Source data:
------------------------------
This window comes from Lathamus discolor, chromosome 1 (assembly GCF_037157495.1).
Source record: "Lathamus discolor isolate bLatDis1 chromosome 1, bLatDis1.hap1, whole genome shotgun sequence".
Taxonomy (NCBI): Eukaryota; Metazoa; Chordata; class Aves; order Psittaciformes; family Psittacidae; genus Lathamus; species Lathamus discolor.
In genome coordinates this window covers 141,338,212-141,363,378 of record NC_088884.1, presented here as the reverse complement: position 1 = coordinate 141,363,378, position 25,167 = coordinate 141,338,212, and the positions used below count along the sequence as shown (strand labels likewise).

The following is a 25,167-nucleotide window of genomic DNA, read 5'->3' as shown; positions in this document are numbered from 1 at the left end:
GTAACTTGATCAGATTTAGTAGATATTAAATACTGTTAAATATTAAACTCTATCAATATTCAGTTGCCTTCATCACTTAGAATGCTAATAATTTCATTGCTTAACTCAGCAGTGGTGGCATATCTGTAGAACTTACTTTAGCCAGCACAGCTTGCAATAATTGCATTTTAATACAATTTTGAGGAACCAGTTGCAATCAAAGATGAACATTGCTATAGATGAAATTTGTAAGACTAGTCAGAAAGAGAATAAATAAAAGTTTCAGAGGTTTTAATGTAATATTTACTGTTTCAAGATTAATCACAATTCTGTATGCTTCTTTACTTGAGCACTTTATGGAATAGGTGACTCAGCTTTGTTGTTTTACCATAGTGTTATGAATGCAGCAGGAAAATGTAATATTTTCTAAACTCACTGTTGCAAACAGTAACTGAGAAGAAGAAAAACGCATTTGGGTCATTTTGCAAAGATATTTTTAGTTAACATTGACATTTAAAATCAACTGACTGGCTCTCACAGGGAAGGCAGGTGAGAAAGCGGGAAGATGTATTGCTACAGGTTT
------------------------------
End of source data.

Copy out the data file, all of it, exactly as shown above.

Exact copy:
This window comes from Lathamus discolor, chromosome 1 (assembly GCF_037157495.1).
Source record: "Lathamus discolor isolate bLatDis1 chromosome 1, bLatDis1.hap1, whole genome shotgun sequence".
Taxonomy (NCBI): Eukaryota; Metazoa; Chordata; class Aves; order Psittaciformes; family Psittacidae; genus Lathamus; species Lathamus discolor.
In genome coordinates this window covers 141,338,212-141,363,378 of record NC_088884.1, presented here as the reverse complement: position 1 = coordinate 141,363,378, position 25,167 = coordinate 141,338,212, and the positions used below count along the sequence as shown (strand labels likewise).

The following is a 25,167-nucleotide window of genomic DNA, read 5'->3' as shown; positions in this document are numbered from 1 at the left end:
GTAACTTGATCAGATTTAGTAGATATTAAATACTGTTAAATATTAAACTCTATCAATATTCAGTTGCCTTCATCACTTAGAATGCTAATAATTTCATTGCTTAACTCAGCAGTGGTGGCATATCTGTAGAACTTACTTTAGCCAGCACAGCTTGCAATAATTGCATTTTAATACAATTTTGAGGAACCAGTTGCAATCAAAGATGAACATTGCTATAGATGAAATTTGTAAGACTAGTCAGAAAGAGAATAAATAAAAGTTTCAGAGGTTTTAATGTAATATTTACTGTTTCAAGATTAATCACAATTCTGTATGCTTCTTTACTTGAGCACTTTATGGAATAGGTGACTCAGCTTTGTTGTTTTACCATAGTGTTATGAATGCAGCAGGAAAATGTAATATTTTCTAAACTCACTGTTGCAAACAGTAACTGAGAAGAAGAAAAACGCATTTGGGTCATTTTGCAAAGATATTTTTAGTTAACATTGACATTTAAAATCAACTGACTGGCTCTCACAGGGAAGGCAGGTGAGAAAGCGGGAAGATGTATTGCTACAGGTTT